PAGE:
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Overcoming Social Inertia

by Richard Stallman

Almost two decades have passed since the combination of GNU and Linux first made it possible to use a PC in freedom. We have come a long way since then. Now you can even buy a laptop with GNU/Linux preinstalled from more than one hardware vendor—although the systems they ship are not entirely free software. So what holds us back from total success?

The main obstacle to the triumph of software freedom is social inertia. It exists in many forms, and you have surely seen some of them. Examples include devices that only work on Windows, commercial web sites accessible only with Windows, and the BBC's iPlayer handcuffware, which runs only on Windows. If you value short-term convenience instead of freedom, you might consider these reason enough to use Windows. Most companies currently run Windows, so students who think short-term want to learn how to use it and ask their schools to teach it. Schools teach Windows, produce graduates that are used to using Windows, and this encourages businesses to use Windows.

Microsoft actively nurtures this inertia: it encourages schools to inculcate dependency on Windows, and contracts to set up web sites that then turn out to work only with Internet Explorer.

A few years ago, Microsoft ads argued that Windows was cheaper to run than GNU/Linux. Their comparisons were debunked, but it is worth noting the deeper flaw in their argument, the implicit premise which cites a form of social inertia: “Currently, more technical people know Windows than GNU/Linux.” People who value their freedom would not give it up to save money, but many business executives believe ideologically that everything they possess, even their freedom, should be for sale.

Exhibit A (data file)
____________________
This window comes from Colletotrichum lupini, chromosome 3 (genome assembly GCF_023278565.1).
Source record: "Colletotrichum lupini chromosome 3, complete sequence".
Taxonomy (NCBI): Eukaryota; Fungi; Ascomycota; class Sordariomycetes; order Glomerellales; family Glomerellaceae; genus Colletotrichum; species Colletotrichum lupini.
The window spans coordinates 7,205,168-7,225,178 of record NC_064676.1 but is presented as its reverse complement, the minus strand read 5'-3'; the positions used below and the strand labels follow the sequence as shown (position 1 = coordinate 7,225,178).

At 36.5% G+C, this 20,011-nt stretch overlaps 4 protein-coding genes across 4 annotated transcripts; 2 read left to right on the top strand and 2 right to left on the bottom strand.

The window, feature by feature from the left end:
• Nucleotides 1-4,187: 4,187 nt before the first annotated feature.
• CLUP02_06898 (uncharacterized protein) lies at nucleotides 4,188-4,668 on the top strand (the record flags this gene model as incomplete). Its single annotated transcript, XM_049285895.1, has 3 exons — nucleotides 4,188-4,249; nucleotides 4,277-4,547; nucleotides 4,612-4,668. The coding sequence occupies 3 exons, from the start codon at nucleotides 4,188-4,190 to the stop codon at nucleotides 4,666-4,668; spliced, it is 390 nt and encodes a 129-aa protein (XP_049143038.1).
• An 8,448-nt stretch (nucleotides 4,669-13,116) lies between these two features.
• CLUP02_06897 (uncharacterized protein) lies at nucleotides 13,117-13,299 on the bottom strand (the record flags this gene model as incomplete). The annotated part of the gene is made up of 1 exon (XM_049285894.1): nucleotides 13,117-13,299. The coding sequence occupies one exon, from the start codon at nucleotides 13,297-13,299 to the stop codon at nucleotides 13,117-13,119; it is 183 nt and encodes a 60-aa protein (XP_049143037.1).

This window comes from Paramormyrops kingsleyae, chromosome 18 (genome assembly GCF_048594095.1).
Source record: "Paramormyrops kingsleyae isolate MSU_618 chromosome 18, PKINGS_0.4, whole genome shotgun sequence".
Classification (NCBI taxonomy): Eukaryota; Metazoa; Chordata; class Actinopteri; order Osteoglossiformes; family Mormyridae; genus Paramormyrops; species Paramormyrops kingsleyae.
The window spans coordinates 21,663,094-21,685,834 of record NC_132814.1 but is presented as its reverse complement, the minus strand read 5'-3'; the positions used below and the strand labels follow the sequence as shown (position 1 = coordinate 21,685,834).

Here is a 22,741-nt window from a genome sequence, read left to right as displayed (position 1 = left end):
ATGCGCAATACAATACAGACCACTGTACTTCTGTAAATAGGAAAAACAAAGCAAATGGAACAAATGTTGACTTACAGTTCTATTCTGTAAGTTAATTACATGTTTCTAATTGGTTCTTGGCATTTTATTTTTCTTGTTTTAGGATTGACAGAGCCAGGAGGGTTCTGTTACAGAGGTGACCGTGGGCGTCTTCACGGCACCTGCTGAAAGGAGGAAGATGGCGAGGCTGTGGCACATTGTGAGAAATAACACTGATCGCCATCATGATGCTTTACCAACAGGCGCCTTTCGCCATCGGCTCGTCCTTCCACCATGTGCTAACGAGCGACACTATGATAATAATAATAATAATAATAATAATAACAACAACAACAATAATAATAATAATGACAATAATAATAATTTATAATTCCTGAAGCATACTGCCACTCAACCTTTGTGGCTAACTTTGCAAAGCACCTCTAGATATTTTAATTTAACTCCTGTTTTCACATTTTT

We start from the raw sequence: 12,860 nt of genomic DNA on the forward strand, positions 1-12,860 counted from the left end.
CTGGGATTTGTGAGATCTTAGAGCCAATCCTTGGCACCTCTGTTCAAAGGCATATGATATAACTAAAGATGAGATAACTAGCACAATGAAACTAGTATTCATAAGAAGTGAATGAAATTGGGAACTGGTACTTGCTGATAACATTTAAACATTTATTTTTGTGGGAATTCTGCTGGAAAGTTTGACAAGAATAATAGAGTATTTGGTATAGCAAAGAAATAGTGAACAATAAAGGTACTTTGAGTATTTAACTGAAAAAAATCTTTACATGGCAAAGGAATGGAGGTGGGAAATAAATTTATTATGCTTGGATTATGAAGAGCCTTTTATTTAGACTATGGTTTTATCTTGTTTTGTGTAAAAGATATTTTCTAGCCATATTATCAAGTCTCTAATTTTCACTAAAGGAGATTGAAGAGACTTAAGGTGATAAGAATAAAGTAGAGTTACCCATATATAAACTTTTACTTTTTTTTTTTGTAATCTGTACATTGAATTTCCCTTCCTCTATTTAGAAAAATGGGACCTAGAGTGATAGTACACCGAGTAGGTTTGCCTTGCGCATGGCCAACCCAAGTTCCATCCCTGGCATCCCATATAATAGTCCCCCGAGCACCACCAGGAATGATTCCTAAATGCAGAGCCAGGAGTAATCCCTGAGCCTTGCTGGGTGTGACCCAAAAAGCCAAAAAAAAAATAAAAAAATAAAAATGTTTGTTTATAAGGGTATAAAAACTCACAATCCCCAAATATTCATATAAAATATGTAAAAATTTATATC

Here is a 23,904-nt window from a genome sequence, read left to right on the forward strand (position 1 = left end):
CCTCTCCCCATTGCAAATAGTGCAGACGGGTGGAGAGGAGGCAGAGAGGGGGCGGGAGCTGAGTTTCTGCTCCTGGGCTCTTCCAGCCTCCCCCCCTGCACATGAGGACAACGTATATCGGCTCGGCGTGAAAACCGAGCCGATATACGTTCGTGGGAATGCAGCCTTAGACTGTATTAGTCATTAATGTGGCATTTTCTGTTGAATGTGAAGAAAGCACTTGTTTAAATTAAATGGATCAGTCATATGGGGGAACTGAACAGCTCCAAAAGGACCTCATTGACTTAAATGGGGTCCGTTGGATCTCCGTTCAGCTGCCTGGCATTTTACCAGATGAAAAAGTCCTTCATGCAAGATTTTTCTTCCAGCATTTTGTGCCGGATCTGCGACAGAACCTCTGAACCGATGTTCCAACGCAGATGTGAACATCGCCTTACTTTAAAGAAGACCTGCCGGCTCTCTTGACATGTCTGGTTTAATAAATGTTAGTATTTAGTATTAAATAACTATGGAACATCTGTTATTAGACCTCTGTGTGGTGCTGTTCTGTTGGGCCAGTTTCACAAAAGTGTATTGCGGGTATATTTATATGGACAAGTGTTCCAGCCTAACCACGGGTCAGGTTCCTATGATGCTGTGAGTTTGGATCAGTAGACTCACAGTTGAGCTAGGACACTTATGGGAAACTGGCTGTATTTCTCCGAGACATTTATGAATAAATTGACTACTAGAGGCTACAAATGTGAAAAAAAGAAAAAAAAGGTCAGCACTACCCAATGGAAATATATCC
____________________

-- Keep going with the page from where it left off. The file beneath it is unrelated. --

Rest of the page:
Social inertia consists of people who have given in to social inertia. When you surrender to social inertia, you become part of the pressure it exerts on others; when you resist it, you reduce it. We conquer social inertia by identifying it, and resolving not to be part of it.

Here a weakness holds our community back: most GNU/Linux users have never even heard the ideas of freedom that motivated the development of GNU, so they still judge matters based on short-term convenience rather than on their freedom. This makes them vulnerable to being led by the nose by social inertia, so that they become part of the inertia.

To build our community's strength to resist, we need to talk about free software and freedom—not merely about the practical benefits that open source supporters cite. As more people recognize what they need to do to overcome the inertia, we will make more progress.

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